Beyond the hanging basket. How Brexit could impact horticulture
Because Northern Ireland has such a mild and lush climate a wide variety of horticultural products can be grown all year round. Horticulture is the science behind improving human life through plants and growing them.
Horticulture is much more than hanging baskets and packets of seeds. Horticulture is about growing many of the foods we eat and also creating spaces for leisure and enjoyment both at home and in the parks and public spaces around us.
Horticulture makes up a good percentage of the Northern Irish economy and according to the Northern Irish Department of Agriculture, Environment and Rural Affairs (DAERA) horticultural products are £108m the farm gate.
Once these horticultural products are purchased and process a further £314m of value is created. This has been very much overlooked by many politicians and civil servants and the farm gate prices alone are four times that of fishing which in 2015 landed £20.8M. After beef, dairy, poultry and pigs, horticulture is fifth in terms of gross output and yet horticulture is very much overlooked by DAERA.
Organisations such as The Horticulture Forum for Northern Ireland are working hard to change the perception of the industry. Open the eyes of politicians, civil servants as well as the public to the importance of horticulture is a task that is very much needed. However, despite this Horticulture still lacks the respect it deserves with many believing, incorrectly, that the industry is fully represented by the likes of the Ulster Farmers Union (UFU) and the Northern Ireland Agricultural Producers’ Association (NIAPA). Because of this, the horticulture forum for Northern Ireland was NOT invited to send representation to Brexit Stake Holders Group. The voice of Horticulture is not heard and thus jobs could be at stake.
However, in some areas, the view of horticulture is changing, and its importance is being understood. The horticulture forum was asked to speak to the Northern Ireland Affairs Committee in Westminster and they also visited Northern Ireland in July 2018 to speak to growers and farmers. It became clear that there is a greater need for support and investment in technology to boost and sustain the industry.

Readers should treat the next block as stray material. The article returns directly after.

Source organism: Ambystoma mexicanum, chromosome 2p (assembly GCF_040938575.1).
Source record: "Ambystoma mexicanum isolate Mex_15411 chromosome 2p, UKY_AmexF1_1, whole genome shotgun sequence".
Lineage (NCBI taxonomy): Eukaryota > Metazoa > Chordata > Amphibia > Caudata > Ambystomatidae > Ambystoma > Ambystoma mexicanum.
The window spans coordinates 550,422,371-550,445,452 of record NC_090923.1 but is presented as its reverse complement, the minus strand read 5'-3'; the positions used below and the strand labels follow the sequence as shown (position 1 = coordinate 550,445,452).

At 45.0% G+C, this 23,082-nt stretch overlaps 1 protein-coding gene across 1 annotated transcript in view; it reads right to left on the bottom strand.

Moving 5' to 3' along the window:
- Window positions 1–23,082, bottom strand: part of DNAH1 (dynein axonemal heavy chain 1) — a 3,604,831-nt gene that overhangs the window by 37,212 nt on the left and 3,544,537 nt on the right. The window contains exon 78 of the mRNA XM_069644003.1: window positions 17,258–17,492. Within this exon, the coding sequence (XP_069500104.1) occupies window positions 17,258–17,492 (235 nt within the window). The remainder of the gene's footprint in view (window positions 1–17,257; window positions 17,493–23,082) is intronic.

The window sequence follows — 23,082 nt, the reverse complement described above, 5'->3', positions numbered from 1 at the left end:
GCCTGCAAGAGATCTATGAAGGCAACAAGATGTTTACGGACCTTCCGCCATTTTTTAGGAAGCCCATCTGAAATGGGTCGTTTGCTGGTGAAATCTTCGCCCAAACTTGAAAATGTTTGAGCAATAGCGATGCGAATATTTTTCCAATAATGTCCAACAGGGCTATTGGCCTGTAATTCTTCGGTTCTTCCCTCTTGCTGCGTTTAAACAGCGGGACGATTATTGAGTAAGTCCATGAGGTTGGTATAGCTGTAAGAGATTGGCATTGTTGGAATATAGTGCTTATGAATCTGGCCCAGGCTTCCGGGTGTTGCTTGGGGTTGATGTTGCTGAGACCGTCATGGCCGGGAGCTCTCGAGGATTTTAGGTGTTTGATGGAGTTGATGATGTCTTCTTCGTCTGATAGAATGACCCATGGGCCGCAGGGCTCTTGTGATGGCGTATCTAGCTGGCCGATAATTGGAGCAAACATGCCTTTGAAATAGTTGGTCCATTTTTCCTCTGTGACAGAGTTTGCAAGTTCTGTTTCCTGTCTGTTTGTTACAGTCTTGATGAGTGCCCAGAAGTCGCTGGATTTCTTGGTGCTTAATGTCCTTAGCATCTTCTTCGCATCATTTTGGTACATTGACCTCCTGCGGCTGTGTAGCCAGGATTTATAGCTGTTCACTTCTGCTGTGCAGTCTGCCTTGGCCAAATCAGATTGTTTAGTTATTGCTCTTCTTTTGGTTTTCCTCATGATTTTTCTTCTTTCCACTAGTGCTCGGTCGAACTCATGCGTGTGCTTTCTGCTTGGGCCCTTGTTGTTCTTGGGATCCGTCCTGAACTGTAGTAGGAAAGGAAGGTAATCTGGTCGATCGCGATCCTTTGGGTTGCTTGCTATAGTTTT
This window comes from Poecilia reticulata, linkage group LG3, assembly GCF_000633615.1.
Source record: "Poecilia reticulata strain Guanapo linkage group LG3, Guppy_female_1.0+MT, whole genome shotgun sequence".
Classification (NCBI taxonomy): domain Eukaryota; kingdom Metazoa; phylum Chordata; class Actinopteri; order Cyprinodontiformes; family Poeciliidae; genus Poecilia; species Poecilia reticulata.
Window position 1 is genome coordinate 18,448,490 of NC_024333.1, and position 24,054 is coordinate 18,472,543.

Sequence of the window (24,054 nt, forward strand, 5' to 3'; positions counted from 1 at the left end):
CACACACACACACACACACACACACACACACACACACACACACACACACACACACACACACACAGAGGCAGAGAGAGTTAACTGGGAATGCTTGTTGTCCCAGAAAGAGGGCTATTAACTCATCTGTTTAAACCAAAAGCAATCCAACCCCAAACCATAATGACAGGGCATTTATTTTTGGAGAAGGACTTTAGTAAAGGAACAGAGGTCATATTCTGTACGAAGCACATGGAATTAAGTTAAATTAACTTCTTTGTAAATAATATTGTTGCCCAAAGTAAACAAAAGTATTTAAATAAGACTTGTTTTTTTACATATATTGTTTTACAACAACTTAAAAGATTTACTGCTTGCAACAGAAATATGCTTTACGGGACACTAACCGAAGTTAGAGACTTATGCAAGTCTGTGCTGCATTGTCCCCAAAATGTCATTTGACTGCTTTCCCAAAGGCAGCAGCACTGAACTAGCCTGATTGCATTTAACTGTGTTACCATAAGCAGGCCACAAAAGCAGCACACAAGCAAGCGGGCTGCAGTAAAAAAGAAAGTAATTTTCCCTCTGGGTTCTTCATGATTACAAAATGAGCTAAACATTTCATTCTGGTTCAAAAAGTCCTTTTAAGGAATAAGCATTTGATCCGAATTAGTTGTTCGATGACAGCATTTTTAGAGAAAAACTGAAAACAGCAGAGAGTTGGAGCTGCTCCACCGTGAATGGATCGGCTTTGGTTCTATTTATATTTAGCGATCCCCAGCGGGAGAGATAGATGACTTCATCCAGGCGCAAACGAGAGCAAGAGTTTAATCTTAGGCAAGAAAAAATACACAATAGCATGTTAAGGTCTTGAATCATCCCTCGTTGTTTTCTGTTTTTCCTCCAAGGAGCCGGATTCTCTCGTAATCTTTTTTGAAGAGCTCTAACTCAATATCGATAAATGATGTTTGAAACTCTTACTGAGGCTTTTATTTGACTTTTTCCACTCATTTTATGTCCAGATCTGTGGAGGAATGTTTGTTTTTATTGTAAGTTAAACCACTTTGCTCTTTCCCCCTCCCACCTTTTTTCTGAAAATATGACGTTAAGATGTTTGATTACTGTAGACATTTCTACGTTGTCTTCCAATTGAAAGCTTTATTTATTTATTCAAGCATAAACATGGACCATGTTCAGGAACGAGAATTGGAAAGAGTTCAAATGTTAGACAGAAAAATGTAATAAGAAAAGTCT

The view of Brexit from a horticulture point of view is clear. Trade with the Republic of Ireland is fluid with products grown in Northern Ireland sent over the border for processing and then returned for sale. The high plant health standards maintained in Northern Ireland make this extremely viable and this is one the major trade drivers. Placing a “hard border” in place would, therefore, cripple many small horticulture businesses who thrive on the current open border that is very much their sole source of trade. Furthermore, the cut flower industry is a boom industry that could also feel the same squeeze once hard and harder borders are put in place.
With an investment in technology the flower growing industry in Northern Ireland could see a significant boom with cost savings for customers such as supermarkets. Fresh flowers from Northern Ireland would last longer and they do not travel as far and this opens up many post-Brexit opportunities that despite the potential barriers to trade can still exist.
The mushroom industry in Northern Ireland is another success story with the Northway Mushroom Producer Organisation leading the way. It is an EU funded organisation that has seen significant growth and many full-time and part-time skilled and less-skilled jobs created. Access to skilled labour, not only in the Mushroom industry and a challenge that horticulture is finding due to it being a labour intensive sector. With the Pound being devalued against the Euro access to labour is further restricted as the EU workers who send money home find the Pound less valuable.
Central and Eastern Europe have invested heavily in horticulture, especially in the mushroom industry, and these people do not need to travel to the UK to find work. This demonstrates the need for greater industry recognition and investment.
The contribution horticulture makes in lifestyle improve and the health and wellbeing of people are almost completely ignored. However, it is estimated that lifestyle horticulture such as golf and tourism contribute around £405m in Northern Ireland alone. Horticulture goes well beyond hanging baskets and Brexits has a host of pro’s and con’s that can all be addressed provided the industry gets the respect it deserves.